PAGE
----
This tiny, hidden neighborhood is like an island town within the bustling city of Athens. It sits between the old historical neighborhood of Plaka and the wall of the Acropolis and is made up of a narrow pedestrian area. Old houses that have been owned by the same families since the neighborhood was built line the street, and it feels like a mini Santorini or Mykonos because it was built by construction workers from the Cycladic island Anafi. They were hired to renovate King Otto’s palace back in the 1800s and they created an area that reminded them of their home. Besides the island-style buildings and streets, the area also has great views of the city and some particularly great street art. Since Anafiotika is so tiny, it can get packed pretty quickly. If you don’t like people milling about in your photos try to get there early.
North of the center of downtown Athens, this neighborhood is one of the most visually interesting in the city. You’ll find beautiful Neoclassical, Bauhaus, and Art Deco-style apartment buildings and a multicultural crowd. When the wealthy left the neighborhood, immigrants from around the world began to snap up apartments at low prices, and to this day is still considered one of the city’s most diverse areas. This also makes it fun to photograph! Of course, the architecture will probably be the main draw here, but don’t miss the crowds on Fokionos Negri Street, which features a market on Sundays.
The city’s modern side
Athens is so much more than its famous historic elements. There are two great examples of modern architecture in the city: the Athens Olympic Park and Stavros Niarchos Foundation Cultural Center. The Olympic park requires a bit of a hike. Located in the outer suburb of Marousi, it’s a train ride away via the Athens metro system. On the other hand, if you pick a beautiful day and it will be well worth the time and travel. Perhaps its most recognizable feature is the arched entryway, which is great in photos all day long. If you love to play with interesting shadows, go when the sun is high or head there in the evening to frame it against the sunset.
At the opposite end of the city close to the sea, you can find the Stavros Niarchos Foundation Cultural Center. This glassy modern structure features a landscaped park that climbs up its side, a viewing area where you can check out the port and sea nearby, and a shallow pond that is often the setting for electronic boat races and light shows. On the inside, it houses an immense, well-lit library and the National Opera. Go when it’s sunny to see it at its shiny best and make sure to take a photo of it from afar—nobody will believe it’s an Athenian building.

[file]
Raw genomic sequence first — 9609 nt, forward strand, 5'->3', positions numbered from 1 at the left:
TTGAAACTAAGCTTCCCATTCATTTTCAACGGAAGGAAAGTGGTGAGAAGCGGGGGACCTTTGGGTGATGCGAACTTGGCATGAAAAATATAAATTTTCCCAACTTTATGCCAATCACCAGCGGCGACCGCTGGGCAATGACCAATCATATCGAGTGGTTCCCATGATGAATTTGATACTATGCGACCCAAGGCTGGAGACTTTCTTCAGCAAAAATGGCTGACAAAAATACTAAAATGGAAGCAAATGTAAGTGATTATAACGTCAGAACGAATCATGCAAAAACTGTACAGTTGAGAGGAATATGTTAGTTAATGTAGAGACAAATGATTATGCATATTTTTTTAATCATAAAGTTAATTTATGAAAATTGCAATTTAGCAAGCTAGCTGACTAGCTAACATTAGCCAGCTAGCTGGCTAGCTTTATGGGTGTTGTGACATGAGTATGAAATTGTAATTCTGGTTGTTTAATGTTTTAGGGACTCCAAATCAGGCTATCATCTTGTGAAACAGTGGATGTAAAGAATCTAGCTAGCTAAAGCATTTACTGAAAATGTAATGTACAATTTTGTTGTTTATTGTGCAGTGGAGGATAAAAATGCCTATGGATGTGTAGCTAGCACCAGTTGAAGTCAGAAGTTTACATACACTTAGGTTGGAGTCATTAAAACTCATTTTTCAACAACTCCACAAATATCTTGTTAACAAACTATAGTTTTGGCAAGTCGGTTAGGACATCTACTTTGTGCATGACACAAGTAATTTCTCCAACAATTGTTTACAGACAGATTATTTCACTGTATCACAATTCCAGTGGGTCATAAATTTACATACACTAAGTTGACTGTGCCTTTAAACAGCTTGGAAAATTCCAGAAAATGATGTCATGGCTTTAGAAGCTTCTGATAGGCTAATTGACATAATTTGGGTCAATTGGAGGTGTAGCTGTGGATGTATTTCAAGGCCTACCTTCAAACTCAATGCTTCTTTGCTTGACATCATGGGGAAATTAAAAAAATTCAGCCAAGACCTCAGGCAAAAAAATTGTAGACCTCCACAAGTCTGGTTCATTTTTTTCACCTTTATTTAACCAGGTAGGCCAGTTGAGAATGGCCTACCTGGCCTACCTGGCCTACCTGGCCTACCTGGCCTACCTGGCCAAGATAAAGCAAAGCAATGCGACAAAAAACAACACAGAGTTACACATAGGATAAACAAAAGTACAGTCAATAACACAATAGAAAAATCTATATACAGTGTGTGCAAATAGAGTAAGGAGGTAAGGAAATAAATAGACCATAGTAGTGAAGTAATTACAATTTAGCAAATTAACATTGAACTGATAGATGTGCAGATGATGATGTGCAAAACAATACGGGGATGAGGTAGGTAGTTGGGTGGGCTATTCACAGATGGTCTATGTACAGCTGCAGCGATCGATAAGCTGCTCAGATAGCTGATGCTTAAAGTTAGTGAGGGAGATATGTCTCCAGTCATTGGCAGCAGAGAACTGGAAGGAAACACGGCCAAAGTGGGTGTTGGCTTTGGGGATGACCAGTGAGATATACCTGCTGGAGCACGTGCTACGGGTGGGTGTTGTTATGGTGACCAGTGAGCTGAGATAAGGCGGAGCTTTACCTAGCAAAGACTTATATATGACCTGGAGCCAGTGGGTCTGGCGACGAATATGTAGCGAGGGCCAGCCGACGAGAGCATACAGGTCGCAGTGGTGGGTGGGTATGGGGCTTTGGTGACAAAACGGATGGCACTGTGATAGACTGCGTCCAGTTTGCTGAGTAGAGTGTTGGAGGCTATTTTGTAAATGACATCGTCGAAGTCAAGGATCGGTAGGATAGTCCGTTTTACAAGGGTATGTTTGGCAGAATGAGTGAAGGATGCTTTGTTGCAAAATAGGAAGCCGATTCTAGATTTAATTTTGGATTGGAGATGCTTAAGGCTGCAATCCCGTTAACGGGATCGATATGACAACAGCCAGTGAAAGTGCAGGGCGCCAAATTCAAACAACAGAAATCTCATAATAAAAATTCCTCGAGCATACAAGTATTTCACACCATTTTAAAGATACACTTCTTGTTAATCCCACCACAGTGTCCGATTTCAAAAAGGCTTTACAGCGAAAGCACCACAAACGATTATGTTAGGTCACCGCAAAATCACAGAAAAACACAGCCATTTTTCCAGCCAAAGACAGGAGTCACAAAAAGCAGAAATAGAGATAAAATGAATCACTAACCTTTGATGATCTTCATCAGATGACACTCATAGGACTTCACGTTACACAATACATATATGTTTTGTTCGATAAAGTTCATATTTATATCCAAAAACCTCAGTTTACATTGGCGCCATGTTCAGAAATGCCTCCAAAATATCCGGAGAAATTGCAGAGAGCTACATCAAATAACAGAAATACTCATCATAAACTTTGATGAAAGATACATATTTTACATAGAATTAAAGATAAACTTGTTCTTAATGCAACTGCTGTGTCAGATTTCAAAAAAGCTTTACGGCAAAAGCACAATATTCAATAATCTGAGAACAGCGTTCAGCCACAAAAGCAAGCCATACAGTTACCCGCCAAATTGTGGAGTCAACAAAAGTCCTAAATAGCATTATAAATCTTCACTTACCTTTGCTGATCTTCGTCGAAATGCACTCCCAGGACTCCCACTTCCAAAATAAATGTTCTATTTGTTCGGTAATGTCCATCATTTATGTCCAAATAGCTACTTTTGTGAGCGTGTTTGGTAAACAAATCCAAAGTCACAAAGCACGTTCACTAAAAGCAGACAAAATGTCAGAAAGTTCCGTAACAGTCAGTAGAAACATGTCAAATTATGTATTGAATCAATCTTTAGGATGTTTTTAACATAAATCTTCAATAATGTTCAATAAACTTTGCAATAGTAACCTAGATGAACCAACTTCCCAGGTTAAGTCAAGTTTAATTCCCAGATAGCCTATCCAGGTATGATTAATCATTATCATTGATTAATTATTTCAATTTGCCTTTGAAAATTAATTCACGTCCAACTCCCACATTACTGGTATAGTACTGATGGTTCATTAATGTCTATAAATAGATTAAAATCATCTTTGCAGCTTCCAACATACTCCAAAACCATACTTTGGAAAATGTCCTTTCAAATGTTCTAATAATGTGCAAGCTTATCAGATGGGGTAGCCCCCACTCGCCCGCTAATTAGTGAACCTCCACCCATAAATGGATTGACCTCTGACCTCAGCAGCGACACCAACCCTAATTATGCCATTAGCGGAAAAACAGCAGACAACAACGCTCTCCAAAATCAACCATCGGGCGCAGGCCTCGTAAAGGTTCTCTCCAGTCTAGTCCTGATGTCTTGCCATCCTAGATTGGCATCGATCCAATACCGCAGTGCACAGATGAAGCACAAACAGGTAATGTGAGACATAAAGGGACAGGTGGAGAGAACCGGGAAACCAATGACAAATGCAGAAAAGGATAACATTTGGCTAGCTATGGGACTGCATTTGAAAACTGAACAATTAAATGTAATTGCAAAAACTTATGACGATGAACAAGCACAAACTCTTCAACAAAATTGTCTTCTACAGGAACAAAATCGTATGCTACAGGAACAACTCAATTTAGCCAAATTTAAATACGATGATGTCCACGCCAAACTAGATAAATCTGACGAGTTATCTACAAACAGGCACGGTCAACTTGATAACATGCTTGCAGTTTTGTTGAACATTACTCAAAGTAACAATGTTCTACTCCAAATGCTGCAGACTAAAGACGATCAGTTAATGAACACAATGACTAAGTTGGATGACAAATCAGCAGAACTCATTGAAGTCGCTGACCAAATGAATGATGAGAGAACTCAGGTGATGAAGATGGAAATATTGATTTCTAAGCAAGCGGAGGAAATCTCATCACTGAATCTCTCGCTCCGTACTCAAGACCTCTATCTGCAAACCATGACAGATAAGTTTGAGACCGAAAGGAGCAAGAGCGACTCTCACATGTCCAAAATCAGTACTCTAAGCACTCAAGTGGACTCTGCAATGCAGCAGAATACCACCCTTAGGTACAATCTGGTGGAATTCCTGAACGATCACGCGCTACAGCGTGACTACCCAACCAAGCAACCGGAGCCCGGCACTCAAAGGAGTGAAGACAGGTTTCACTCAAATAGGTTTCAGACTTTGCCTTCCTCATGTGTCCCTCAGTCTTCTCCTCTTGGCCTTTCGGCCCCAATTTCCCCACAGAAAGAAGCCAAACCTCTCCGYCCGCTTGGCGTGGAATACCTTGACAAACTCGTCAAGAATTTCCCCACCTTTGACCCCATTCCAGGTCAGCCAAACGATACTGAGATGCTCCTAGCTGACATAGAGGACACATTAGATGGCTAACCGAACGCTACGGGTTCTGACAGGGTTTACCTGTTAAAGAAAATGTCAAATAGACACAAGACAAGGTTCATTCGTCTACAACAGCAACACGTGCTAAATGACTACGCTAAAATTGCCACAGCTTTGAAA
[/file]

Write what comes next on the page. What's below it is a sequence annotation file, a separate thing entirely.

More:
If you’re looking for a piece of Athens that seems stuck in time, head for an old kafeneia: traditional cafes where you can get straightforward coffee, beer, and small dishes. They’re typically popular with the city’s elderly residents who come to meet friends and play backgammon or chess during the day, but there are some recently-opened kafeneia that emulate the older style while appealing to a younger crowd. One of my old-timey favorites is Panellinion in Exarchia—between the patrons and the setting itself, you’ll have a lot to photograph.
Since these tend to be very local-oriented hangouts, the ones you find off-the-beaten path are not always so friendly to foreigners — you might get ignored until you leave, or you might receive a few skeptical looks. Don’t let it deter you too much! These are the kafeneia in which the old way of Athenian life is still alive and if you’re brave enough you’ll want to capture it.
Normally, I wouldn’t recommend going to Plaka. It’s crowded and touristy, and with a few notable exceptions, the food here is not as good as what you’ll find only a few minutes away. However, it can be an endless source of inspiration for your Instagram. It’s the area that most visitors envision when they think of Athens, whether they know it or not: small winding pedestrian streets, colorful old buildings, cobblestones, and ancient trees–all in the shadow of the Acropolis. There isn’t a bad time to shoot in Plaka, and it’s exceptionally safe and tourist-friendly, so bring as much equipment as you like.
It’s not in the city, but Sounio is a very worthwhile and photogenic day trip to take if even for just a few hours. You can grab a public bus and get there in about an hour and a half or rent a car to stop at all the beautiful beaches along the way. It’s home to the Temple of Poseidon, a gorgeous ruin on the edge of a cliff that tumbles into the Aegean. It’s a stunning location and the perfect place to take some photos for Instagram. If you rent a car, be sure to stay long enough to see the temple at sunset, otherwise only summer bus-takers will be able to catch Sounio as the sun goes down. For an added photo bonus, stop in at one of the excellent tavernas between Sounio and Athens and fill up your table with seafood and snap away.
Have any spots in Athens you would recommend for great photography? Share in the comments!
Header photo by Arthur Yeti.